To the editor:
Last month, the Center for Business and Economic Research at Ball State University published an update to our county rankings (Community Asset Inventory and Rankings). The purpose of the federally funded study was to provide communities an unvarnished assessment of themselves.
All too often, communities hear only the good stories about themselves, ignoring stark facts about education, health, population change, taxes, public services and amenities to attract residents.
Like many rural communities, grades for Noble County ranged from slightly above to well below average. The worst of all was in the most critical measure of them all: education. This should surprise precisely zero residents. Our hope has been that this type of factual accounting of a community’s strengths and weaknesses would cause increased focus on self-improvement.
Alas, many communities simply wish away bad news. One such example is the Op-Ed by Lori Gagen (June 22, 2019) which is a clear exercise in just that.
Ms. Gagen apparently misread the study. Her strongest criticism of our approach is in the areas in which Noble County did well. Still, it is worth noting that the data used in this study are wholly from secondary sources, and include state and federally recognized assets, earnings, facilities and health outcomes.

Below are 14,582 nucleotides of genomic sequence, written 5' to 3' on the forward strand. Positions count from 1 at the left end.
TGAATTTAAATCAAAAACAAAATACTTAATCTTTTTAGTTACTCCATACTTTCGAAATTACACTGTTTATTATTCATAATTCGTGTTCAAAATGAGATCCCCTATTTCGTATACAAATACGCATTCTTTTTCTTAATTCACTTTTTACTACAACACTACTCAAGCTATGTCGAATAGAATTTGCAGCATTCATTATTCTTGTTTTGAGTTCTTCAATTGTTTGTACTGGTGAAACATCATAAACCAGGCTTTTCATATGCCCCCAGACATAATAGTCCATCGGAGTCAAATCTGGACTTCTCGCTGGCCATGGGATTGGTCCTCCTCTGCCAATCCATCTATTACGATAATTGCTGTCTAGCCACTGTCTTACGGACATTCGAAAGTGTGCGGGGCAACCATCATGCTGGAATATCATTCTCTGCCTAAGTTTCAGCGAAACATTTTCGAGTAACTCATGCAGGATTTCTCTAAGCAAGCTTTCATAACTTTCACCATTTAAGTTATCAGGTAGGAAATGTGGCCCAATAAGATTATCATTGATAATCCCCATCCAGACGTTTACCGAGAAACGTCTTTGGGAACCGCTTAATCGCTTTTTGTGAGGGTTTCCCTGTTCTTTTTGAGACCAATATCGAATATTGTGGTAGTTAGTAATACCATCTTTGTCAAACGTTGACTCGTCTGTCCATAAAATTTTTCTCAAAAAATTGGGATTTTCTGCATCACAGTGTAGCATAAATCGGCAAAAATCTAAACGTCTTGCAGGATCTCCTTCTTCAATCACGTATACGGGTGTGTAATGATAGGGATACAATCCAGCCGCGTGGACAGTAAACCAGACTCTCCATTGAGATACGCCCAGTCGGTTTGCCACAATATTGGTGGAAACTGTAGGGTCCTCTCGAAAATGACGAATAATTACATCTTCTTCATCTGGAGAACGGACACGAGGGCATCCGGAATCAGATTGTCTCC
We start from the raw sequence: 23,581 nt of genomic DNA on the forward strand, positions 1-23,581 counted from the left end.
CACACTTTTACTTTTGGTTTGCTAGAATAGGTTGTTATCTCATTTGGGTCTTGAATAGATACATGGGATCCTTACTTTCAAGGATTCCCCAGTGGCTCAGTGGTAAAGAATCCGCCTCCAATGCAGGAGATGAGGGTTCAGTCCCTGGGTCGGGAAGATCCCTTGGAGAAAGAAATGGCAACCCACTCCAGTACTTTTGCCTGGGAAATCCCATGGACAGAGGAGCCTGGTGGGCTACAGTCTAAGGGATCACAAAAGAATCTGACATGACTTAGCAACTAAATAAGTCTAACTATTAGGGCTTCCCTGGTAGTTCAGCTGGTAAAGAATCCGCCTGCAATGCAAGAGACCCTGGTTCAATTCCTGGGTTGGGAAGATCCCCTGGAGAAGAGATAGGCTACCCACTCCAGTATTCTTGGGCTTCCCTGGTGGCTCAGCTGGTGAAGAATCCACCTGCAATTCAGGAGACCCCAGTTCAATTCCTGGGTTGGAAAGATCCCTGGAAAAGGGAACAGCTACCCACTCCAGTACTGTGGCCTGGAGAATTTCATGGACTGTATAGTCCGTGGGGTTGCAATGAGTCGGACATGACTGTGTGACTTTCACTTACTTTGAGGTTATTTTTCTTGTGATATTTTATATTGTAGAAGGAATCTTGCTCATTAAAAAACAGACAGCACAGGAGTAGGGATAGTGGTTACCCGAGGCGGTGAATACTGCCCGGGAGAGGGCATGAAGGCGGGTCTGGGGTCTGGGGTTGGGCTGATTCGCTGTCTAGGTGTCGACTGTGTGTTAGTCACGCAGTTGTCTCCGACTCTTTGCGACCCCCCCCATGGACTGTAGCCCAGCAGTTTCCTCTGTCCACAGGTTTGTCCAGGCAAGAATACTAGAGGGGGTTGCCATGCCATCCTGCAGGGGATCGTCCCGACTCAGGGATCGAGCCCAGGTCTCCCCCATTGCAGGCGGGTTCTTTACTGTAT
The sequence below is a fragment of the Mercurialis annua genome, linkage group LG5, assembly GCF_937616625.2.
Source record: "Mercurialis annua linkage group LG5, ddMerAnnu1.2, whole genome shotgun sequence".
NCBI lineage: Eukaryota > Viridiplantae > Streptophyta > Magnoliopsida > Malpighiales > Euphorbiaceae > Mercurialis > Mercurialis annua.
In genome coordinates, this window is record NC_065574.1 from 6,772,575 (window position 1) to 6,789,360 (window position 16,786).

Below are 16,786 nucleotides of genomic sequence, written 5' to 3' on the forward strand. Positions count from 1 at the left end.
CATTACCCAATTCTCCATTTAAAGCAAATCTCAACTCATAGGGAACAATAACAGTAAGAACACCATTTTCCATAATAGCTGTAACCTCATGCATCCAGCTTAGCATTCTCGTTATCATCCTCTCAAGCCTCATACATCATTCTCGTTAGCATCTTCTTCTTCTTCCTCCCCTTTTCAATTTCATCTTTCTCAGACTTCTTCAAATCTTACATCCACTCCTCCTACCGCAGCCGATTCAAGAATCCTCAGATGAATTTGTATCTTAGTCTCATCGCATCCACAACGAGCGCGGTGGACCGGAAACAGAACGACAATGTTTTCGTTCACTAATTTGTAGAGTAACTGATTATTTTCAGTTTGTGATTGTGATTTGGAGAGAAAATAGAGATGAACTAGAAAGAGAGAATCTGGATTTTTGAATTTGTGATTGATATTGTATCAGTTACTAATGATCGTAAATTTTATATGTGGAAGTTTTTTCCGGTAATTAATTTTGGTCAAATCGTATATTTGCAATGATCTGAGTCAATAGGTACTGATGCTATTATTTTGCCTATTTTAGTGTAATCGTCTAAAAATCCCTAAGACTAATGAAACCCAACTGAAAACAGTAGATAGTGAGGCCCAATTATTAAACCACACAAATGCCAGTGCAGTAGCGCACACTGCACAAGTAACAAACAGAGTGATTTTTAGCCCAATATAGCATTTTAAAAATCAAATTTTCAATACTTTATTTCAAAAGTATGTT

Ironically, in the one area in which Ms. Gagen agrees with our study (cost of living) she misinterprets the data. As I have written recently in these pages, a low cost of living is strong evidence of problems within a community. Like it or not, low housing values and a stagnant population reveal the truth.
For nearly 75 years, many Hoosier communities have cheerfully ignored declining economic prospects and weakened civic infrastructure. We tell ourselves that our communities are just fine, and write glowing self-assessments. Sadly, self-deception will do little to encourage our kids to remain in their hometowns, or attract residents from communities that have taken seriously their obligation to the future. It is far better to work to fix what ails you than to continue to deny facts, as does Ms. Gagen.
Ball State University